Aurora Uses Pot Money for New Day Shelter for the Homeless

Candace doesn’t particularly like sleeping outside, whether in the heat of the summer or the frigid winter. But as one of Aurora’s estimated 500 individuals experiencing homelessness, she doesn’t have much of a choice. The city’s only homeless shelter requires that its guests leave early in the morning, and after a bad night’s sleep in the crowded space, Candace is forced to sleep wherever she can outside.

And if it isn’t private property owners or Aurora police officers interrupting her sleep, it’s the raccoons.

“Guess what woke me up this morning. It was five raccoons!” laughs Candace, who asked that her last name not be published. “I had to tell ’em to get the hell away.”

But Candace, along with other Aurora residents experiencing homelessness, may not have to worry about being harassed during the day anymore. The Aurora Day Center, which opened Monday, July 17, is intended to give individuals experiencing homelessness a place to go during the day. The space, an old gym for the Aurora Police Department, was renovated with $900,000 in marijuana tax revenue.
At the center, the homeless will be able to sleep in plush recliners during the day and gain access to basic services like food, clean water and a safe place to be. But the space does more than offer basic amenities, says Stephanie Kok, a staffer at the day center and the volunteer coordinator at Mile High Behavioral Healthcare, which runs the nearby Comitis shelter.

“We will be servicing basic needs, but not only that,” says Kok. “We want to create an environment of resiliency. These situations are hard, beyond hard. Understanding the science of anxiety, we are asking: What can we do to counteract that?”

Fostering a community is one of the most important ways to build a sense of well-being, explains Kok, who expects many familiar faces from Comitis at the day center. That means that those who take advantage of the center will “have a sense of community and take care of each other.”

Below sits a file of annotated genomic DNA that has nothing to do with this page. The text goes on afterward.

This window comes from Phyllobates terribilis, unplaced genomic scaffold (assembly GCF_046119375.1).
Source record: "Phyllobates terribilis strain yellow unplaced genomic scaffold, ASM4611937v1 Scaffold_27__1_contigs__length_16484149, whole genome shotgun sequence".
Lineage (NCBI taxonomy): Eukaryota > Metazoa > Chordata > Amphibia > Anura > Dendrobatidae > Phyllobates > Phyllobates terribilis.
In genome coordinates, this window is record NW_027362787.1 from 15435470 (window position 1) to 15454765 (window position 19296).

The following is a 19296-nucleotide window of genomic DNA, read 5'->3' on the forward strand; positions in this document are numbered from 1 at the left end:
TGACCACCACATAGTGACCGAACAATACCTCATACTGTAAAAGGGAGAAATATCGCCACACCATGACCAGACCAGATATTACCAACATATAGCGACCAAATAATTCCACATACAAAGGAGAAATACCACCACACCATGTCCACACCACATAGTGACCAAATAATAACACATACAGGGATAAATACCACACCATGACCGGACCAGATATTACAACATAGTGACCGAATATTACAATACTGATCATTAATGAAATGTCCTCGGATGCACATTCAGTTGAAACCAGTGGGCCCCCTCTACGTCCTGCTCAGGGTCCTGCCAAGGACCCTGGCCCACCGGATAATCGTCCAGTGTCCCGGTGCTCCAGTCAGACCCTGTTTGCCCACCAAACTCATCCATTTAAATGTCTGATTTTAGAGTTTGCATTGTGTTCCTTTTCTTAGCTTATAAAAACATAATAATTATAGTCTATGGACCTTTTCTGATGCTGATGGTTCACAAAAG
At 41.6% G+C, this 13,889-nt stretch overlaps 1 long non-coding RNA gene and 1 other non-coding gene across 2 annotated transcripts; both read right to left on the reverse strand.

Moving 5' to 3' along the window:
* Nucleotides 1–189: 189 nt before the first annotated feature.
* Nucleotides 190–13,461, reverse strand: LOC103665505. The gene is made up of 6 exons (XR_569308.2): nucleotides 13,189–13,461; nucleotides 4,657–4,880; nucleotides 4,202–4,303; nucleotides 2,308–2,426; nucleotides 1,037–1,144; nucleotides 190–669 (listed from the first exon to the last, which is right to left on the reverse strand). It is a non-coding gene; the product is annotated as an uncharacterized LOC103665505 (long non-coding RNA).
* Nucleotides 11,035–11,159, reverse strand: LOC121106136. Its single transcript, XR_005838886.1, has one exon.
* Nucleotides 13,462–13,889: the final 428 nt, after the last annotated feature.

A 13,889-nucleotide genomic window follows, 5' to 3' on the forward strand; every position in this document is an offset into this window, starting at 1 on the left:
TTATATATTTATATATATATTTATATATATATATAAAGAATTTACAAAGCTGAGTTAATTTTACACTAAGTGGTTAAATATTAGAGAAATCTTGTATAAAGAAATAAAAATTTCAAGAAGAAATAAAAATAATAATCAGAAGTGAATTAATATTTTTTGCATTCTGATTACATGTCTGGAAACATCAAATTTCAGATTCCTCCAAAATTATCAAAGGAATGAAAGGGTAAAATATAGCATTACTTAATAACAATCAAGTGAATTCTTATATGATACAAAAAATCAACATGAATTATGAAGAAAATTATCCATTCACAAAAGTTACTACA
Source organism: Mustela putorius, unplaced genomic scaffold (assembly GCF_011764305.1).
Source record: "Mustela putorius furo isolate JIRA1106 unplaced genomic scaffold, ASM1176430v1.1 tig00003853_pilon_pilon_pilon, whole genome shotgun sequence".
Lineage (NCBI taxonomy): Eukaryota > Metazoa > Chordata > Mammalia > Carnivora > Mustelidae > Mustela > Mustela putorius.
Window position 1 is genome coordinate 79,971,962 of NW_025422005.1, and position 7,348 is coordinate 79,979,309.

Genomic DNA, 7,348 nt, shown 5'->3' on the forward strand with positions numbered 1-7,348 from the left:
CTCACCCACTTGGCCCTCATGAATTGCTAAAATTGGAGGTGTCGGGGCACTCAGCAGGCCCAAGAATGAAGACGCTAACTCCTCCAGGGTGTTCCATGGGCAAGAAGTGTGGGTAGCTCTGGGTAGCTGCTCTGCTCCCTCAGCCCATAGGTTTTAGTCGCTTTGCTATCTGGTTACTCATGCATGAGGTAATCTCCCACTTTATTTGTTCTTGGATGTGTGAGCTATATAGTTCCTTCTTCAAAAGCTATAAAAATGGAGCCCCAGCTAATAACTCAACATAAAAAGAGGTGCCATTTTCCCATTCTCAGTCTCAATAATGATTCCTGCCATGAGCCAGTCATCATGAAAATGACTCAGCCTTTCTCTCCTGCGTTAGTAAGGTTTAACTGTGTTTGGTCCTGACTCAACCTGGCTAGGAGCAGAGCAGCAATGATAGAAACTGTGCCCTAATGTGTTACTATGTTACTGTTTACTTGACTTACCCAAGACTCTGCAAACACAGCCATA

The center will also offer a slew of resources designed to help the homeless survive life on the streets and transition into housing. Doctors will be available for basic medical checkups, acupuncturists for pain relief, and free haircuts will be given every month — and that's just “the tip of the iceberg” in what will be provided, says Kok.

Most important, the staff will respond to the needs of their guests. “It's easy for a lot of privileged people to get together in a room and decide what is best for homeless folks” instead of listening to their needs, Kok says.

The Day Resource Center is just one of the ways in which the City of Aurora is tackling homelessness. Under the direction of homeless-program director Shelley McKittrick, who was appointed last year, the city has put aside $1.5 million of marijuana tax revenue specifically to provide services for the homeless.

Last month, the city announced the opening of the day center with the one-day Aurora Homeless Connect fair, which offered services to a large turnout of homeless Aurorans in order to spread the word about the center.

Aurora has also provided low-income residents who were displaced from the massive King's Inn Motel last month with funds for a security deposit and first and last months' rent, which can be a major barrier to accessing housing. Aurora City Council will consider whether to increase that program's funding next week.

One individual experiencing homelessness, who asked to remain anonymous, believes that the day center and other programs will keep Aurora’s homeless from heading to Denver’s crowded shelters and parks for help.

“Hell, yeah, it will help,” he says. “Nobody wants to deal with Denver anyway. When you go downtown and ask for help, you just get led on and bounced around.”
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Grant Stringer has covered everything from high-powered energy politics at the Capitol to reproductive rights and homelessness. He can typically be found running to press conferences in the heat of the summer while playing Fugazi and Ty Segall songs as loud as is humanly possible.
Contact: Grant Stringer